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In many cases, our table shows that the borrower will lose a large sum by postponing his project, even with a concrete practice. See the example of this couple of employees in their thirties, with an irreproachable profile (permanent employment contract, two or three years of professional seniority, 10% personal contribution, savings products, nothing discovered for a year …), who are looking for borrow 200,000 euros: in a repayment period of twenty years, you can now get an interest rate of 1.48%, bringing the amount of the monthly installments to 986 euros. If this pair decides to postpone the acquisition for a few months, and the worst case scenario occurs (rate hike by 1.5%), they would have to borrow at 2.98% and repay € 1,130 per month. Or 144 euros more.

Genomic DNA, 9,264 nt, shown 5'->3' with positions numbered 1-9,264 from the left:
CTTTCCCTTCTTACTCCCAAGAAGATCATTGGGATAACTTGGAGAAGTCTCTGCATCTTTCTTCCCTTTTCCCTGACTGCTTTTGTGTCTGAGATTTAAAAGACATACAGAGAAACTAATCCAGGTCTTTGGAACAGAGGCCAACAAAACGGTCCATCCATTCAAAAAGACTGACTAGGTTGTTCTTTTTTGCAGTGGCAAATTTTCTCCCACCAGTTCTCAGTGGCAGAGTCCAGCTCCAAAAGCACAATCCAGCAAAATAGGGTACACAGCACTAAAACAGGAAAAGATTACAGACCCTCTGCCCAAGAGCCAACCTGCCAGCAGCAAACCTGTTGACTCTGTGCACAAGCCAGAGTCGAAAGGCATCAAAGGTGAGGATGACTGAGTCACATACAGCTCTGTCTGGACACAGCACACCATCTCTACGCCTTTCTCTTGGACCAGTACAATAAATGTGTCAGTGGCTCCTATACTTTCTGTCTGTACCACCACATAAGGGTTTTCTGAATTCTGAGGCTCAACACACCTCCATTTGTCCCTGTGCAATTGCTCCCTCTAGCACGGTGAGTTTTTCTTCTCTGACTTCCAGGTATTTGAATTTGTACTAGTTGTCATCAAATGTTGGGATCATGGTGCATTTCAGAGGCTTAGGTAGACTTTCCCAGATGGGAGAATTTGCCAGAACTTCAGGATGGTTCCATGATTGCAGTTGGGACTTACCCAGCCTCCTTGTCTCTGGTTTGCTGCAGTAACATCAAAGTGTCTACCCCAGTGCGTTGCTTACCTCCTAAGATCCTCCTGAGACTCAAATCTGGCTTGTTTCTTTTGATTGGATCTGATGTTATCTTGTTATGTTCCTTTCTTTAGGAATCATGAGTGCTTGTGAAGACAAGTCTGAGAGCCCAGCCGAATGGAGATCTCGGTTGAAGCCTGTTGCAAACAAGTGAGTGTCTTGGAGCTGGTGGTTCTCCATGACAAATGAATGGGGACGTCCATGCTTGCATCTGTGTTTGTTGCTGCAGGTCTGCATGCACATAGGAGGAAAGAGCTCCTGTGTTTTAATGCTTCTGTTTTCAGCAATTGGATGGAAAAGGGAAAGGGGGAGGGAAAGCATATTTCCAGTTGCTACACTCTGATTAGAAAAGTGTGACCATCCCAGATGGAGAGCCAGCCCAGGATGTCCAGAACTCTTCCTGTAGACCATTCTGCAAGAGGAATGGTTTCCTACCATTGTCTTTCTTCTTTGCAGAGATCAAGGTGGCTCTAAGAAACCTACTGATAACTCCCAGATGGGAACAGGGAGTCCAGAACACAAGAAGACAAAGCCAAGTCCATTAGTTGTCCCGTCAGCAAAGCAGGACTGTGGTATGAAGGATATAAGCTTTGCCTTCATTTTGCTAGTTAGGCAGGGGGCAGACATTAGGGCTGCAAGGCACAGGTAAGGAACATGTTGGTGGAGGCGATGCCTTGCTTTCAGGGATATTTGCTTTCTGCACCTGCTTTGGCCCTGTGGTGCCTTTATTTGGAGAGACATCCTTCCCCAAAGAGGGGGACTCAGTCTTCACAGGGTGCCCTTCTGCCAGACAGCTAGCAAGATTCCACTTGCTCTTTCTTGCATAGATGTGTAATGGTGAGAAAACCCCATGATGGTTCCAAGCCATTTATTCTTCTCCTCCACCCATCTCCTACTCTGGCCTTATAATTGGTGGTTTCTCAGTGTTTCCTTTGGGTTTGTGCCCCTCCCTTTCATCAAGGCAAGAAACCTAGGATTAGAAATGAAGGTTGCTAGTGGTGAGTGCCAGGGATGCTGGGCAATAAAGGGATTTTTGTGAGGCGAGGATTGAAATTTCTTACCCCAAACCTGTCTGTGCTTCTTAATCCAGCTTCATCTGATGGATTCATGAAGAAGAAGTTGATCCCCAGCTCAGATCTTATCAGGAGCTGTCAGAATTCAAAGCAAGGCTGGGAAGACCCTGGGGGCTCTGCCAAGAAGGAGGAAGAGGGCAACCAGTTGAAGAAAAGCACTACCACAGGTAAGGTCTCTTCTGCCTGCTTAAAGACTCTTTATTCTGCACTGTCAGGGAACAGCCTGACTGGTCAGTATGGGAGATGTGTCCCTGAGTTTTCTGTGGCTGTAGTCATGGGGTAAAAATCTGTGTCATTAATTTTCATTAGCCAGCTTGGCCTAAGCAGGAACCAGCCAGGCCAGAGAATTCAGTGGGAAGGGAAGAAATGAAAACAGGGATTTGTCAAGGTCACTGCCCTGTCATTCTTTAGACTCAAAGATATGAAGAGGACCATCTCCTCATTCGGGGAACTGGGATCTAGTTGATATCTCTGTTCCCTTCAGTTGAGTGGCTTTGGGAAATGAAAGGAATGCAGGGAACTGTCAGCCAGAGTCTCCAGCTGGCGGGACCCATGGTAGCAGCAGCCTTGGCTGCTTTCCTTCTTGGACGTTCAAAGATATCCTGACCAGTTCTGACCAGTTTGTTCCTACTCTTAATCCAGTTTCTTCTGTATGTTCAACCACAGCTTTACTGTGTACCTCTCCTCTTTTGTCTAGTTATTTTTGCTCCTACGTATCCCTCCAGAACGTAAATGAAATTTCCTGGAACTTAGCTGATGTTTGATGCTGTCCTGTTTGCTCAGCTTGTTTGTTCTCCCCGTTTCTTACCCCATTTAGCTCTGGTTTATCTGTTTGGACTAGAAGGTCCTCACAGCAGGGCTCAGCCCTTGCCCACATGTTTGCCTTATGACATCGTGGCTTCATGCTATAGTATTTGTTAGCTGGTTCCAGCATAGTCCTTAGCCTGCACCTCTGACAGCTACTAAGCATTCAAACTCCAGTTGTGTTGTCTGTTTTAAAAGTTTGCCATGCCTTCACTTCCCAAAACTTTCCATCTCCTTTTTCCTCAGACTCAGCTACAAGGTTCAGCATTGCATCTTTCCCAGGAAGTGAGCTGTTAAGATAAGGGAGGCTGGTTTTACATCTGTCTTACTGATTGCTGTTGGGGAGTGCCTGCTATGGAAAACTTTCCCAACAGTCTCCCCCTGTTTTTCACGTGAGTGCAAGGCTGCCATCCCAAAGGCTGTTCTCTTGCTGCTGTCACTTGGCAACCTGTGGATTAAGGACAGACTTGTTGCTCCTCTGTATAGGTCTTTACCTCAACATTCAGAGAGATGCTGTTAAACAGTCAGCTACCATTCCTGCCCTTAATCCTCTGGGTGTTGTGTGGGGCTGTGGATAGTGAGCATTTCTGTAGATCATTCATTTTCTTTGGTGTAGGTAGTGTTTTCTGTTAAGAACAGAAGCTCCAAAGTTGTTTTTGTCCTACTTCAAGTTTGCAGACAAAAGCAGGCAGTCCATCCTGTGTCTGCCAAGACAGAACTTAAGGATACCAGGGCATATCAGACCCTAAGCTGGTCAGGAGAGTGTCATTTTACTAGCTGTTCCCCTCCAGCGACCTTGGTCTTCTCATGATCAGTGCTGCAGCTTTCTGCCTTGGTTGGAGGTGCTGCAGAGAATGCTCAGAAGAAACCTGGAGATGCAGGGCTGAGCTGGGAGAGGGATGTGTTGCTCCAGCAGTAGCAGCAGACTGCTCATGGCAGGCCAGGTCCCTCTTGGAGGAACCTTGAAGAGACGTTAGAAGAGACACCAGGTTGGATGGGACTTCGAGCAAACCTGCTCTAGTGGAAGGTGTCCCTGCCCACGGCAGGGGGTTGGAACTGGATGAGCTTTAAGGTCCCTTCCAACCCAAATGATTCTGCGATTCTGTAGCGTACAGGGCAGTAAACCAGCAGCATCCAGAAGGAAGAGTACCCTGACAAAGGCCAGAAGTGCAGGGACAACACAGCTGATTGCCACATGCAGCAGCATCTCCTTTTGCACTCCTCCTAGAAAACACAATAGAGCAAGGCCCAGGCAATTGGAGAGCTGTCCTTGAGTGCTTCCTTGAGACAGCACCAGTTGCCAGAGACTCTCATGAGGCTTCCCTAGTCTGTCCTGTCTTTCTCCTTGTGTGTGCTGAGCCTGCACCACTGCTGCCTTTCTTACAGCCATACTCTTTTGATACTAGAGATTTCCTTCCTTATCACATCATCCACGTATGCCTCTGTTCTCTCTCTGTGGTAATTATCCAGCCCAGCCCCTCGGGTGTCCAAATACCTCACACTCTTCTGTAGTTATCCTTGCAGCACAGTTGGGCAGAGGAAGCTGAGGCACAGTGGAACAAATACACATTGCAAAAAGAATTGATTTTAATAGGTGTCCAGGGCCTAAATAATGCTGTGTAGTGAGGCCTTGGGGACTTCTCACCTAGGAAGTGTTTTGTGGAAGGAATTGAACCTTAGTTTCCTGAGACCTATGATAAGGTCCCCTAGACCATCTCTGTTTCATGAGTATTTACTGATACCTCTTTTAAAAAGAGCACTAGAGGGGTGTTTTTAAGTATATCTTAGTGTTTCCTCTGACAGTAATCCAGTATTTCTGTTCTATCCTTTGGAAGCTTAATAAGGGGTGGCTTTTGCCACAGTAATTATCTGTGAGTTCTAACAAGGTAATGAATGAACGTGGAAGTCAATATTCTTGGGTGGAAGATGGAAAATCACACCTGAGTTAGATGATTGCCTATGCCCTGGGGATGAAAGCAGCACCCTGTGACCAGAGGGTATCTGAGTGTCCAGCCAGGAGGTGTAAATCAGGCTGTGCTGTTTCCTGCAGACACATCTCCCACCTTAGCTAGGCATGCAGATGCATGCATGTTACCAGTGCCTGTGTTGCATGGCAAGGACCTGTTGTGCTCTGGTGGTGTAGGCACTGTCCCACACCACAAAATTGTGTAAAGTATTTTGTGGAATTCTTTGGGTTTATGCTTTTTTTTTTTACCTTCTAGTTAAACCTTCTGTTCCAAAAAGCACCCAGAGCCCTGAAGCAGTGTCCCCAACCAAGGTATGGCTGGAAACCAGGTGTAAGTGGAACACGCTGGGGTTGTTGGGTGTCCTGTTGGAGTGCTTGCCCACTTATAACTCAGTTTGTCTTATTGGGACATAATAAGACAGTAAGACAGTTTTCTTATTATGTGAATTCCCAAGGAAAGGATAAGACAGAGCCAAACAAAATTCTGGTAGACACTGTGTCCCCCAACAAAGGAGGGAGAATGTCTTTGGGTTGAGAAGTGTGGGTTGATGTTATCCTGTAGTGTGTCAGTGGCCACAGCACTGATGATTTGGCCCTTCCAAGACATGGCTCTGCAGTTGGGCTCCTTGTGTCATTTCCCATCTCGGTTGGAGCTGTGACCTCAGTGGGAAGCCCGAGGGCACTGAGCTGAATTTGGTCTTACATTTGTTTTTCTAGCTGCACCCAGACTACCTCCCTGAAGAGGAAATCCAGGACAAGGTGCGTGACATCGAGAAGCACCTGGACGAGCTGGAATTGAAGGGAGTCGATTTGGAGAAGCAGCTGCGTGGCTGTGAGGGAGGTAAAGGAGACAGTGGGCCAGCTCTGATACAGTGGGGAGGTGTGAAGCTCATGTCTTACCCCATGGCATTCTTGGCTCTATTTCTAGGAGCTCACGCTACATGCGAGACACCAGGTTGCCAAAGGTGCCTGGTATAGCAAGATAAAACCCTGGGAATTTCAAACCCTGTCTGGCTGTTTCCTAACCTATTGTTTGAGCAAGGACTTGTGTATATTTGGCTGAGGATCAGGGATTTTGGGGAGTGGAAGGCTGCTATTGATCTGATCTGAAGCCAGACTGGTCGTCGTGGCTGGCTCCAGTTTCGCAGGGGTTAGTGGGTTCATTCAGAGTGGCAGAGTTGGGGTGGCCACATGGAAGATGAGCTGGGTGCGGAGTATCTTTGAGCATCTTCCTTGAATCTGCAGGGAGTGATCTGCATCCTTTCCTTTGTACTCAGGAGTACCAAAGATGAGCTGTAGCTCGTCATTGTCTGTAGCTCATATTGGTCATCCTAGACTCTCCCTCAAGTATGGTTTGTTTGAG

© Capital

(1) Simulations carried out for a loan of 200,000 euros, taken out by a couple of 30-year-old employees. (2) Including death and disability insurance. (3) This is the minimum taxable net monthly income, which allows compliance with the debt criteria of the Higher Council for Financial Stability (HCSF) of 35%. Source: loans.

But the rising cost of credit isn’t the only concern in sight. Borrowing capacity, closely linked to it, can also become a critical point. Indeed, in accordance with the latest directive of the Higher Council for Financial Stability, issued at the beginning of 2022, banks now require that, subject to exceptions reserved for their good customers (and up to a maximum of 20% of their quarterly production of loans), the part dedicated to reimbursement, including insurance, does not exceed 35% of its net income (before tax).